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Open Access Publications from the University of California

Addressing organizational climate can potentially reduce sexual harassment of female agricultural workers in California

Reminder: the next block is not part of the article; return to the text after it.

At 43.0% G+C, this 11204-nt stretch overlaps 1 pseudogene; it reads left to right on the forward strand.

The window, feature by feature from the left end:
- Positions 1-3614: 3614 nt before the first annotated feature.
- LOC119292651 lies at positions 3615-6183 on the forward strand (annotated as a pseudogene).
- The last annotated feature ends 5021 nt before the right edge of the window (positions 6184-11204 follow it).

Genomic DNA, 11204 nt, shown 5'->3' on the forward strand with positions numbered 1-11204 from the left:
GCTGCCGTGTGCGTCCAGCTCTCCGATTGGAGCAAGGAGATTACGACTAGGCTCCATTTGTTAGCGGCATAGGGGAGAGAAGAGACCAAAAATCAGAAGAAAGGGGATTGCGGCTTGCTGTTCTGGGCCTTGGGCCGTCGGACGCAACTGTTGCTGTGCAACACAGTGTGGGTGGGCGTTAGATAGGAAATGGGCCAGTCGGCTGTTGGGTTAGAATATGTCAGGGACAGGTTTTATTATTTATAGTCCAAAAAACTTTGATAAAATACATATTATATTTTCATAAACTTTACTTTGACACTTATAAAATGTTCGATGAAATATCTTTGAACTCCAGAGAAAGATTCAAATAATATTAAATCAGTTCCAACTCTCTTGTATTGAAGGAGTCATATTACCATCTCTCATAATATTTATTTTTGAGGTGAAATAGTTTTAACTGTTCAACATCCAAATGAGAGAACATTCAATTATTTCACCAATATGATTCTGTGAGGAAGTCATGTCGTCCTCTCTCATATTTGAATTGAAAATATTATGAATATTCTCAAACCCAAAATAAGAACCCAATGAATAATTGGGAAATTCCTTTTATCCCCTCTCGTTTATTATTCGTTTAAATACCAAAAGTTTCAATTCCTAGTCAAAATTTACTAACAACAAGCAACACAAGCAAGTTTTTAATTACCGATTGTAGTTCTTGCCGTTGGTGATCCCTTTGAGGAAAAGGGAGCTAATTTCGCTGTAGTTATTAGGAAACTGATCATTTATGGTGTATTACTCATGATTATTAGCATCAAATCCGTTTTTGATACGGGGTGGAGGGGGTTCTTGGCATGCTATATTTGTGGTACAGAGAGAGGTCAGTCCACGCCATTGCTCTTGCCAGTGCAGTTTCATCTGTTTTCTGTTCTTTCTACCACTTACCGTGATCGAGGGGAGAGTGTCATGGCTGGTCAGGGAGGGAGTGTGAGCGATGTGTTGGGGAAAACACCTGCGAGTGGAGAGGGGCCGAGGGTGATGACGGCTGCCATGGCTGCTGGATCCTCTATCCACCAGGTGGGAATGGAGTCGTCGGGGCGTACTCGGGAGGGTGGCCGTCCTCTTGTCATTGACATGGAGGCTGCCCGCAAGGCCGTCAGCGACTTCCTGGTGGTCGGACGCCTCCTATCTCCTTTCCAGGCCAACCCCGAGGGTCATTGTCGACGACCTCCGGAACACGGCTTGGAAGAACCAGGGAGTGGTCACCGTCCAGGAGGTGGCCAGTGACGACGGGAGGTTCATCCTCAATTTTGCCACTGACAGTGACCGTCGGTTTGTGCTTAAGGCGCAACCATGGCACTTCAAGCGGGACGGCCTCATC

Workplace sexual harassment (SH) has been highlighted as a key issue for female agricultural workers in the United States. This study investigated how workers' descriptive data (age, job experience, attitudes) and specific organizational variables (how work crews are structured) potentially facilitate SH in an agricultural setting. Harassment was reported by 30% of surveyed female viticulture workers in their current jobs. Harassed women tended to be younger, employed seasonally and working in crews where hostile sexist views were prevalent. Harassment affected worker productivity; harassed women and their male co-workers were less satisfied with their jobs and more likely to seek other employment. Efforts to address SH by restructuring at the level of the field crew may be ineffective. Instead, addressing workers' hostile sexist attitudes and the extent to which an organization tolerates SH appears to have the most promise for reducing SH in agricultural industries.

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